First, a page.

His painting Untitled, grabs my attention because of its similarity to a pattern I have been exploring in my own work, a diagonally oriented grid resulting in a rhomboid chequerboard, resembling floor tiles. My interest has been in how when the scale is small this formation becomes a network of scintilla. Brett’s formation is large scale which seems to reduce the optical ‘buzz’ of the image, retaining whilst slowing down, the figure ground oscillation. The contrast between the hard edge, flatly rendered ’tiles’ and the loose gestural graffiti drawn over the top tends to create a ‘background’ of the geometrical pattern, except that the gestures then interact with the shifting of figure/ground so that at times I attempt to situate them spatially somewhere in between the dark and light tiles, in an impossible space, or one that is available only to the sense of sight. I am unsure what to make of the drawings of hands, a cup, a rib cage (?) and I relate to them as if their purpose was to deface the geometry. Then I become aware of a blue mark, roughly central toward the lower left hand quadrant of the painting. When the white rhombus shapes are ‘figures’ it positions itself behind a ‘hole’ in the surface, but when they are ‘ground’ it pushes forwards so that it sits on the surface of the brown tile. It also leads my eye to the lower left hand corner where one of the dark tiles is painted light blue as opposed to the brown of the others and the tile above it is divided more or less in half along the diagonal, with the lower half in blue and the higher half in green, reading at times like these two tile shapes have been cut into the surface and I am peering into quite a deep space through the cut-outs. There is no attempt to create a believable representational space here, yet this two dimensional space is anything but flat, and anything but still.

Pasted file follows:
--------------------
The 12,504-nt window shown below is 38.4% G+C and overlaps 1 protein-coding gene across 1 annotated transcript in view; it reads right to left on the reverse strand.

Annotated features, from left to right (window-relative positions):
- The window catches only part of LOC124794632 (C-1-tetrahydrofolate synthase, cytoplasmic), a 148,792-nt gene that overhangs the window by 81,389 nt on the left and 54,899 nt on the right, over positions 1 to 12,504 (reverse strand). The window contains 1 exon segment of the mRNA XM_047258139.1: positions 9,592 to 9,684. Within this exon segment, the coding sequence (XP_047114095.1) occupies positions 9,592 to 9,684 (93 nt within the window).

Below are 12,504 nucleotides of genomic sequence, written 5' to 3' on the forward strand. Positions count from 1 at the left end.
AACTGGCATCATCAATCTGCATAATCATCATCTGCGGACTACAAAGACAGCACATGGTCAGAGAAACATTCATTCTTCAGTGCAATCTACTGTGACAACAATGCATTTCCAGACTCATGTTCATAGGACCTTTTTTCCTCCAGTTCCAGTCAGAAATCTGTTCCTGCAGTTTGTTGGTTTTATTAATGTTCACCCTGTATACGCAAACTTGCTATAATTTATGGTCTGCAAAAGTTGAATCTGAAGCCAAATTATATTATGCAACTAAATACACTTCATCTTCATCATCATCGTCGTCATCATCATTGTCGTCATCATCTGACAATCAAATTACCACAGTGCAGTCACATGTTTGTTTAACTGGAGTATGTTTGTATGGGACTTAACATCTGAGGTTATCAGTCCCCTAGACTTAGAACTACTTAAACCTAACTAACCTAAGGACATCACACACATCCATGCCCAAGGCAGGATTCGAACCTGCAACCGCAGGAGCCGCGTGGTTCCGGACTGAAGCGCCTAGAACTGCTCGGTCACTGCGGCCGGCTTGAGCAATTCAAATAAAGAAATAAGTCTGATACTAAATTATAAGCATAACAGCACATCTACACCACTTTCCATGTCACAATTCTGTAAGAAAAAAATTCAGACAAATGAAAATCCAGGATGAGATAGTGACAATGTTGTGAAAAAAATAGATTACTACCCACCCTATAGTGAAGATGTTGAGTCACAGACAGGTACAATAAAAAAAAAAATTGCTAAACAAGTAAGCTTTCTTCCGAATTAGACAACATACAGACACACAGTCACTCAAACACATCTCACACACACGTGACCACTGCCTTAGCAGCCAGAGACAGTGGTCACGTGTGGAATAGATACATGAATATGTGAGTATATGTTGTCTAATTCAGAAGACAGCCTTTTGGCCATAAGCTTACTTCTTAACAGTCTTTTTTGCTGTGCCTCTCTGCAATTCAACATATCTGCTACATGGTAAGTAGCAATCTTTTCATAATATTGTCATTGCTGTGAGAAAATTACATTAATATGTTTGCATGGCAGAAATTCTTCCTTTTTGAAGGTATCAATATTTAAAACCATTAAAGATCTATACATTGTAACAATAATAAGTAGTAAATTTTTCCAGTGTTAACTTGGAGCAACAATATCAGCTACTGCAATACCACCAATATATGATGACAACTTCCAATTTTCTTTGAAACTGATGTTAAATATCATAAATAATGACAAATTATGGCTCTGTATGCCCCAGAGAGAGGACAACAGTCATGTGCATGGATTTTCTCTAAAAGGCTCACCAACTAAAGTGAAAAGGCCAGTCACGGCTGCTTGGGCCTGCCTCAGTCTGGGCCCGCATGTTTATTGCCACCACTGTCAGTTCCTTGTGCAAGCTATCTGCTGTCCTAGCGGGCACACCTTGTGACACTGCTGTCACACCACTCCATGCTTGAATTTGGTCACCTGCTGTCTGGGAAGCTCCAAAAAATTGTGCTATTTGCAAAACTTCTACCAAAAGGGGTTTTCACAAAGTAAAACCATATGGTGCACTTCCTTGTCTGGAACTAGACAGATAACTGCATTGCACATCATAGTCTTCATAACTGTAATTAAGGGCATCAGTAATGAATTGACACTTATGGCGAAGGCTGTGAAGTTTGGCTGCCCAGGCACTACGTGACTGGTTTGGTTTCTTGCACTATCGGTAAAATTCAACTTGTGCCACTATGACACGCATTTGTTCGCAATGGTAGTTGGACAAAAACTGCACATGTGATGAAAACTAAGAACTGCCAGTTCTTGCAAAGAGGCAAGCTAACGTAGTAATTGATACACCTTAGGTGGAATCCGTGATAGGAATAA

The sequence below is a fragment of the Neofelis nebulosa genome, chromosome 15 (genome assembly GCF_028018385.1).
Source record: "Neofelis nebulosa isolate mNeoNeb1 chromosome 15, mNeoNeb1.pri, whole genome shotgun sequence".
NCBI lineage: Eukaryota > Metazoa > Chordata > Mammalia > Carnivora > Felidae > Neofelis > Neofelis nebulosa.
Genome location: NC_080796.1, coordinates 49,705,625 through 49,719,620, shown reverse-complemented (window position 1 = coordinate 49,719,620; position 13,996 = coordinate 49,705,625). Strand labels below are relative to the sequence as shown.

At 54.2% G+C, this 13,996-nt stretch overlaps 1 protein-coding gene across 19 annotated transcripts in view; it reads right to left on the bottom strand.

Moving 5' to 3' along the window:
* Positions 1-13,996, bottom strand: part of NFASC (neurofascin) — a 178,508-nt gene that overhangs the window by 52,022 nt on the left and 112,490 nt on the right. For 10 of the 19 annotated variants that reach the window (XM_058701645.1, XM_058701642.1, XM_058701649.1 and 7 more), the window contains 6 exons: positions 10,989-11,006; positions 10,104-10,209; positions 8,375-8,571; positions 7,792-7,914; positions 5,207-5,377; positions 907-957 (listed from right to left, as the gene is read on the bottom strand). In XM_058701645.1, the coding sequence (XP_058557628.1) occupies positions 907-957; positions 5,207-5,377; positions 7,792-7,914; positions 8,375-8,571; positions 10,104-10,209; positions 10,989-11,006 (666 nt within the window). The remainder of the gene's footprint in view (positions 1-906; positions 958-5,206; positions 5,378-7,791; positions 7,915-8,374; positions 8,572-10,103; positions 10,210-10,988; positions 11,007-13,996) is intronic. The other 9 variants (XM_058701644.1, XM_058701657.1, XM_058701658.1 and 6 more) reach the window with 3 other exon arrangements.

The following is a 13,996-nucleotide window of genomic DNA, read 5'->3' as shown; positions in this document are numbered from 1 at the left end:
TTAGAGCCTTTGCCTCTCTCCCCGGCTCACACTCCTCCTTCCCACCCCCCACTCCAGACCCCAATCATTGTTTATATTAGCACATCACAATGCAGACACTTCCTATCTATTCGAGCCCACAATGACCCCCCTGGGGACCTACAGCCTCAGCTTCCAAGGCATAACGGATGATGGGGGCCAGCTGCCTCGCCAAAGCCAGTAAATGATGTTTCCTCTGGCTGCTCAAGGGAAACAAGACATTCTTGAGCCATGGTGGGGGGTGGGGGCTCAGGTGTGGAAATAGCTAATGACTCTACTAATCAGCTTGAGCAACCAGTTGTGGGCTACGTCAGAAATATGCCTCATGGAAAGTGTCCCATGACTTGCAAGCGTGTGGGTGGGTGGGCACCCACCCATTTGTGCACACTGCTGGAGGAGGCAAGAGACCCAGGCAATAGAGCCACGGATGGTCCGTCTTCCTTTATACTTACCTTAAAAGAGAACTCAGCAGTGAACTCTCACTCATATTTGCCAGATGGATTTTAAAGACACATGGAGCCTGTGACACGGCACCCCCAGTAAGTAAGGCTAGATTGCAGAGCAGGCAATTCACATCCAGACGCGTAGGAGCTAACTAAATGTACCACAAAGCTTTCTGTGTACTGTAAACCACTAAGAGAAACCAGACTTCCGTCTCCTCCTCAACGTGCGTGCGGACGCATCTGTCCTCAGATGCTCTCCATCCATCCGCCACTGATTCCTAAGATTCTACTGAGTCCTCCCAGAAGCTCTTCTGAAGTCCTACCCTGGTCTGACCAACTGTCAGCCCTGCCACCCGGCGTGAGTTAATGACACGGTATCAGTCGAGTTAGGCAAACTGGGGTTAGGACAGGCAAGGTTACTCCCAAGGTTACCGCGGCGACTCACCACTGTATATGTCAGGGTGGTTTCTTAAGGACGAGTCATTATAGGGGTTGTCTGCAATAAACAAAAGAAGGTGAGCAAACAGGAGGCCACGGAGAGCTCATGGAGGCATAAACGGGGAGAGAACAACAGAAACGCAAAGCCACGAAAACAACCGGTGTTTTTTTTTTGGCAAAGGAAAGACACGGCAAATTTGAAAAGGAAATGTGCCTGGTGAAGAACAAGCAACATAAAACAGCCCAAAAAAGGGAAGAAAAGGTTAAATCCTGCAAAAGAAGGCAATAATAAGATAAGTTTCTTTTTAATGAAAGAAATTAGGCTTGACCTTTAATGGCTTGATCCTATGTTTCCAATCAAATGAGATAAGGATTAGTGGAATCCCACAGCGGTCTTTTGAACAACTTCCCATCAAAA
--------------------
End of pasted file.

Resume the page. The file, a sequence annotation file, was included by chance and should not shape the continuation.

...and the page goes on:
And in the end, I think it is space that is being explored by all three painters in this mapping of the abstract. Robert Fry‘s paintings are clearly representations of male figures, and they are drawn with a certain degree of illusionistic depth within the figure, for example when the figure is side on, the half of the body that is nearest to the viewer looks nearer than the other half, and the space between the feet is readable as a three dimensional space. However the space behind or in front of the figure is not so readable, the space that the figures inhabit then is shallow, and the negative spaces between the figures also read sometimes as positive figures themselves.  To me, they are tableaus with figures, bearing some similarity to ancient Egyptian  tomb decorations except that whereas there the figures are flat here they are almost naturalistic. But if there is a naturalism it is only a naturalism of sorts, in that body parts, for example, sometimes occupy spaces of their own, or seem to have detached themselves from a body in a way that could never be an observable “real world” event.

Blake Daniels paintings are high level abstractions from the real world, the kind of abstraction that take place in dreams where there may be a narrative but one that makes little rational sense, bringing previously unrelated events together, and parts of different wholes interact in a space and time that makes perfect sense only in the dream.